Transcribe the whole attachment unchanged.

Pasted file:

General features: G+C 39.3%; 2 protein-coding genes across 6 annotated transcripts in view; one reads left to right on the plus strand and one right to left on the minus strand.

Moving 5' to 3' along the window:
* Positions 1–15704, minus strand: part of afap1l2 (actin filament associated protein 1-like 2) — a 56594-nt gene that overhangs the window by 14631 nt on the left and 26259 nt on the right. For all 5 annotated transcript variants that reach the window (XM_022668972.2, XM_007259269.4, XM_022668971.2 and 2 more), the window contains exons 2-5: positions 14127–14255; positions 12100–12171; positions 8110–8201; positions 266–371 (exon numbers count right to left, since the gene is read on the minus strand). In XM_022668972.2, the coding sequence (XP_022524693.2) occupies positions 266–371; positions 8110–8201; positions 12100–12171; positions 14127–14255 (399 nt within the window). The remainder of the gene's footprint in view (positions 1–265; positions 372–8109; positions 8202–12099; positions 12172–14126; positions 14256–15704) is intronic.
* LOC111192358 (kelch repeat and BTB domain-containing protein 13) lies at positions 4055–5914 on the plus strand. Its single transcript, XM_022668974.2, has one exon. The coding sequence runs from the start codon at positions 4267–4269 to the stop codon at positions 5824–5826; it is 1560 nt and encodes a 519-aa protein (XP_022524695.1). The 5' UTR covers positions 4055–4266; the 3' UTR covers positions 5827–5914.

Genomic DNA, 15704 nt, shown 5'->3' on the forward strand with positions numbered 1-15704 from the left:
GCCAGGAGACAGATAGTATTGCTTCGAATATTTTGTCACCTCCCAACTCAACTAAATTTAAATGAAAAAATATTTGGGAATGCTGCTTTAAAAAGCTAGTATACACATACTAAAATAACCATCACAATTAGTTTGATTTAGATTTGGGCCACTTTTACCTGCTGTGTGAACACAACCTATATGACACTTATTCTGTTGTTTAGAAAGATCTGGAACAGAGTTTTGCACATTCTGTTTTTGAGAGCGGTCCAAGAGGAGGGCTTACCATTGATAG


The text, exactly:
General features: G+C 39.3%; 2 protein-coding genes across 6 annotated transcripts in view; one reads left to right on the plus strand and one right to left on the minus strand.

Moving 5' to 3' along the window:
* Positions 1–15704, minus strand: part of afap1l2 (actin filament associated protein 1-like 2) — a 56594-nt gene that overhangs the window by 14631 nt on the left and 26259 nt on the right. For all 5 annotated transcript variants that reach the window (XM_022668972.2, XM_007259269.4, XM_022668971.2 and 2 more), the window contains exons 2-5: positions 14127–14255; positions 12100–12171; positions 8110–8201; positions 266–371 (exon numbers count right to left, since the gene is read on the minus strand). In XM_022668972.2, the coding sequence (XP_022524693.2) occupies positions 266–371; positions 8110–8201; positions 12100–12171; positions 14127–14255 (399 nt within the window). The remainder of the gene's footprint in view (positions 1–265; positions 372–8109; positions 8202–12099; positions 12172–14126; positions 14256–15704) is intronic.
* LOC111192358 (kelch repeat and BTB domain-containing protein 13) lies at positions 4055–5914 on the plus strand. Its single transcript, XM_022668974.2, has one exon. The coding sequence runs from the start codon at positions 4267–4269 to the stop codon at positions 5824–5826; it is 1560 nt and encodes a 519-aa protein (XP_022524695.1). The 5' UTR covers positions 4055–4266; the 3' UTR covers positions 5827–5914.

Genomic DNA, 15704 nt, shown 5'->3' on the forward strand with positions numbered 1-15704 from the left:
GCCAGGAGACAGATAGTATTGCTTCGAATATTTTGTCACCTCCCAACTCAACTAAATTTAAATGAAAAAATATTTGGGAATGCTGCTTTAAAAAGCTAGTATACACATACTAAAATAACCATCACAATTAGTTTGATTTAGATTTGGGCCACTTTTACCTGCTGTGTGAACACAACCTATATGACACTTATTCTGTTGTTTAGAAAGATCTGGAACAGAGTTTTGCACATTCTGTTTTTGAGAGCGGTCCAAGAGGAGGGCTTACCATTGATAG